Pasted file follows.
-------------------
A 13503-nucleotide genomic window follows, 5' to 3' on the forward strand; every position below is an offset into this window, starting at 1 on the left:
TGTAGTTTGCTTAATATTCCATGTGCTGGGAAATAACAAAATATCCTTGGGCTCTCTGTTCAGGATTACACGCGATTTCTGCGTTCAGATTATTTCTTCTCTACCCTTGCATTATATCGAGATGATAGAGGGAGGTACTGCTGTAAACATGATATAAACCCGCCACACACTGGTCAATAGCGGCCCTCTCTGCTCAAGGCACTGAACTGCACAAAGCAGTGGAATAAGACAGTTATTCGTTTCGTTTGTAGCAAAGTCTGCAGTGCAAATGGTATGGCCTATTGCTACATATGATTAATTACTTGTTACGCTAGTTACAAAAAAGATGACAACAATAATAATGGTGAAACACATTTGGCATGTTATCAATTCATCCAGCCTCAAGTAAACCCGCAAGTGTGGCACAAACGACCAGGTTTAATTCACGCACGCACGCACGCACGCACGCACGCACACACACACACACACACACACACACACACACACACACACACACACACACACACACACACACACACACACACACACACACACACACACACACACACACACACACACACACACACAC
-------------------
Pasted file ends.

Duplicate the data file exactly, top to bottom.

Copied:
A 13503-nucleotide genomic window follows, 5' to 3' on the forward strand; every position below is an offset into this window, starting at 1 on the left:
TGTAGTTTGCTTAATATTCCATGTGCTGGGAAATAACAAAATATCCTTGGGCTCTCTGTTCAGGATTACACGCGATTTCTGCGTTCAGATTATTTCTTCTCTACCCTTGCATTATATCGAGATGATAGAGGGAGGTACTGCTGTAAACATGATATAAACCCGCCACACACTGGTCAATAGCGGCCCTCTCTGCTCAAGGCACTGAACTGCACAAAGCAGTGGAATAAGACAGTTATTCGTTTCGTTTGTAGCAAAGTCTGCAGTGCAAATGGTATGGCCTATTGCTACATATGATTAATTACTTGTTACGCTAGTTACAAAAAAGATGACAACAATAATAATGGTGAAACACATTTGGCATGTTATCAATTCATCCAGCCTCAAGTAAACCCGCAAGTGTGGCACAAACGACCAGGTTTAATTCACGCACGCACGCACGCACGCACGCACGCACACACACACACACACACACACACACACACACACACACACACACACACACACACACACACACACACACACACACACACACACACACACACACACACACACACACACACACACACAC